Welcome to the Tuesday, Jan. 10 Brew.
By: Douglas Kronaizl
Here’s what’s in store for you as you start your day:
- Total partisan composition of state legislatures changed by less than half a percentage point in 2022
- Where things stand with the federal COVID-19 public health emergency
- Ben Sasse resigns from U.S. Senate
Total partisan composition of state legislatures changed by less than half a percentage point in 2022
The partisan composition of all 7,386 state legislative seats in the country remained effectively unchanged following the 2022 elections.
Democrats had a net loss of six seats nationwide. Republicans had a net gain of 28 seats, and independent or minor party officeholders had a net loss of 20 seats. The net changes do not equal zero due to redistricting and vacancies.
Overall, the partisan composition of state legislative seats changed by less than half a percentage point in any direction, the smallest overall change in more than a decade.
Democrats had net gains in 16 states that held elections on Nov. 8, including six states where Republicans controlled one or both chambers. As a result, Democrats won majorities in the Michigan House and Senate, Minnesota Senate, and Pennsylvania House.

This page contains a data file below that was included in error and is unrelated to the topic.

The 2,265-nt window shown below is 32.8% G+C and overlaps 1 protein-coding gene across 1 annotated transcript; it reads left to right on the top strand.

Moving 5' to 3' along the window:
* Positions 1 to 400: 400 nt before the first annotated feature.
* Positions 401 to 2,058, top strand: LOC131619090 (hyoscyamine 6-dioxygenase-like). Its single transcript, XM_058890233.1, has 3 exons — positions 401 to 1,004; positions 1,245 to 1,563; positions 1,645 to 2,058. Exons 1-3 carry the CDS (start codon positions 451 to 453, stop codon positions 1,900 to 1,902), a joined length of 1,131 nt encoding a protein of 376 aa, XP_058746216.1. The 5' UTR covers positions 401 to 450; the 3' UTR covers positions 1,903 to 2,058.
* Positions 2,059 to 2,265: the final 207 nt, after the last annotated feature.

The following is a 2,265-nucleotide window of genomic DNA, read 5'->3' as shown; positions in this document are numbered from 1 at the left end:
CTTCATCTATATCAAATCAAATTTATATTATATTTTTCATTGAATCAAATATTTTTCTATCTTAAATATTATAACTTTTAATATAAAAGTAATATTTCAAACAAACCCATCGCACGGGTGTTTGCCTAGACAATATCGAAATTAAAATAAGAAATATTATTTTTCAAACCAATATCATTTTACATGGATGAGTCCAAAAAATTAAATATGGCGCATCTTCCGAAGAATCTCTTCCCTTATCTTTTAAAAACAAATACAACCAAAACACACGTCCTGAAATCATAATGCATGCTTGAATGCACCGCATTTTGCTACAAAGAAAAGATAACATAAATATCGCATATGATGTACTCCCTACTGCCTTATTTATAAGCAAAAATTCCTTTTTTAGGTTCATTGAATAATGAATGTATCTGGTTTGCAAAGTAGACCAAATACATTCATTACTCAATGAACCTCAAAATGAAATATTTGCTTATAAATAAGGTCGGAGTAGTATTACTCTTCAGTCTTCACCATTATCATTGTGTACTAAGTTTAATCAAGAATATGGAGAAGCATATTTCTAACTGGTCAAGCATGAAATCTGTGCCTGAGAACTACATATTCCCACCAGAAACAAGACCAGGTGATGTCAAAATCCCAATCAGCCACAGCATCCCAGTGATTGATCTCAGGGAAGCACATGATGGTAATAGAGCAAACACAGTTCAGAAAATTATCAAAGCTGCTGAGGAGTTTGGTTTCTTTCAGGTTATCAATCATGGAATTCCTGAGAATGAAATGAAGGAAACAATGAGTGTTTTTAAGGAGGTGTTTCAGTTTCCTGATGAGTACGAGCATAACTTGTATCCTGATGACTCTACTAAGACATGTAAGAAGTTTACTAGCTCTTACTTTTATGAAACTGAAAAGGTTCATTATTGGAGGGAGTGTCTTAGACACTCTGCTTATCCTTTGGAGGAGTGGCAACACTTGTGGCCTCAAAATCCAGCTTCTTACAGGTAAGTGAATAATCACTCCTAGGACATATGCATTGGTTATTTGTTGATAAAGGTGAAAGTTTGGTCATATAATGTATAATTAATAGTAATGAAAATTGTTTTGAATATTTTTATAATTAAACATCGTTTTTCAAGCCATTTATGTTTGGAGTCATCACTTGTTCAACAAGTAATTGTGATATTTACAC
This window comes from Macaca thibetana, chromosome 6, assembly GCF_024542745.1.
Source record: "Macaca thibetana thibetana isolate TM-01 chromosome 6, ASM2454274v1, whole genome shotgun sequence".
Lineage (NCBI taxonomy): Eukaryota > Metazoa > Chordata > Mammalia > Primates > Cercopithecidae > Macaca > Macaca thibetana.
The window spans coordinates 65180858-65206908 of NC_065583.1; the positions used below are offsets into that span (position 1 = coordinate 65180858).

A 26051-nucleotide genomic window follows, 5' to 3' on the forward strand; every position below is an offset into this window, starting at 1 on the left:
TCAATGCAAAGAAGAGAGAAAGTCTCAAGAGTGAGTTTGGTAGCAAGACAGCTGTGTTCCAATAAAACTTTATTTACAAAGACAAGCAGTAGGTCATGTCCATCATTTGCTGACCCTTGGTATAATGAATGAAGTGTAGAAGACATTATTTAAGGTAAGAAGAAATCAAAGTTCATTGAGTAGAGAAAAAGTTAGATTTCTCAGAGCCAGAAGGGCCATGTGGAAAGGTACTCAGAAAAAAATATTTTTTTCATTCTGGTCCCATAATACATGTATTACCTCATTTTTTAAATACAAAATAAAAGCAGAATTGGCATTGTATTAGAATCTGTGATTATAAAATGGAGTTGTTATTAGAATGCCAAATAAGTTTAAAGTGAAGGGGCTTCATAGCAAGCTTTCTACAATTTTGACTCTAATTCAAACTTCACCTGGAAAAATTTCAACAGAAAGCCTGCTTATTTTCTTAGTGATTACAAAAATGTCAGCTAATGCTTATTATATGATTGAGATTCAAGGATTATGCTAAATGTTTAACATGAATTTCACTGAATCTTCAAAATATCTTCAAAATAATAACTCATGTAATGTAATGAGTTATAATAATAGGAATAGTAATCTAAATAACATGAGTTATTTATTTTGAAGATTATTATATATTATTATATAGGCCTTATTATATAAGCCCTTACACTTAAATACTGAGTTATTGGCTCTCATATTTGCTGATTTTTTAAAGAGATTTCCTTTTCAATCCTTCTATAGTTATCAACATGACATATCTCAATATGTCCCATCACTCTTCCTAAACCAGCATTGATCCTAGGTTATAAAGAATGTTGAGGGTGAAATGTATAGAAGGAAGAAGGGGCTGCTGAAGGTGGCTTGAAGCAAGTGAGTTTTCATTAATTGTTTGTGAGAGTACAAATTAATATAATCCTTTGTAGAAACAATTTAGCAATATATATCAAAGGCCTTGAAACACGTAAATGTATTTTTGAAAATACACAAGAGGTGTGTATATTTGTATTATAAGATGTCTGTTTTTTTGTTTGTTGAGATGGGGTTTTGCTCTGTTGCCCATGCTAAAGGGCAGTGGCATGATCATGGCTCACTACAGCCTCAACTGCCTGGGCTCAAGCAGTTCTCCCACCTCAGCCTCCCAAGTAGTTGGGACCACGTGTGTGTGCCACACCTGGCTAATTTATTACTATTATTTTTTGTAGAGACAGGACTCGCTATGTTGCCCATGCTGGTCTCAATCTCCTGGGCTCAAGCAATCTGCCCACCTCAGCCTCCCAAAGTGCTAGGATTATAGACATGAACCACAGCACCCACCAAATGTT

Democrats’ largest gains were in Vermont, where the party picked up 17 seats, representing 9.4% of the Legislature. This maintained the party’s existing veto-proof majority in the Senate and created a new veto-proof majority in the House. Vermont’s governor, Phil Scott, is a Republican.
Republicans had net gains in 21 states, including five states where Democrats controlled both chambers. Republicans did not gain majorities in any chambers.
Republicans’ largest gains were in West Virginia, where the party picked up 17 seats, representing 12.7% of the Legislature. This solidified the party’s trifecta in the state. Democrats now control 11.2% of all seats in the Legislature, the party’s smallest percentage in state history.
Independent or minor party candidates had net gains in two states: Alaska and Rhode Island. In Alaska, independents had a net gain of two House seats, where Republicans won a numerical majority. Talks are ongoing regarding creating a multipartisan governing coalition.
The partisan composition of seven state legislatures did not change in 2022.
The chart below shows each state where either or neither major party gained a percentage of the legislature.
Use the link below to view more data from this analysis, including interactive maps and chamber-specific figures.
Where things stand with the federal COVID-19 public health emergency
On Jan. 31, 2020, former U.S. Secretary of Health and Human Services Alex Azar signed an order declaring a federal public health emergency (PHE) regarding COVID-19. That PHE has been renewed every three months ever since. Secretary Xavier Becerra most recently renewed the PHE on Oct. 13, 2022.
The PHE expires tomorrow, Jan. 11. But, according to the Georgetown University Health Policy Institute, Becerra will likely renew the PHE for another three months since he has not sent out any notices saying he plans otherwise.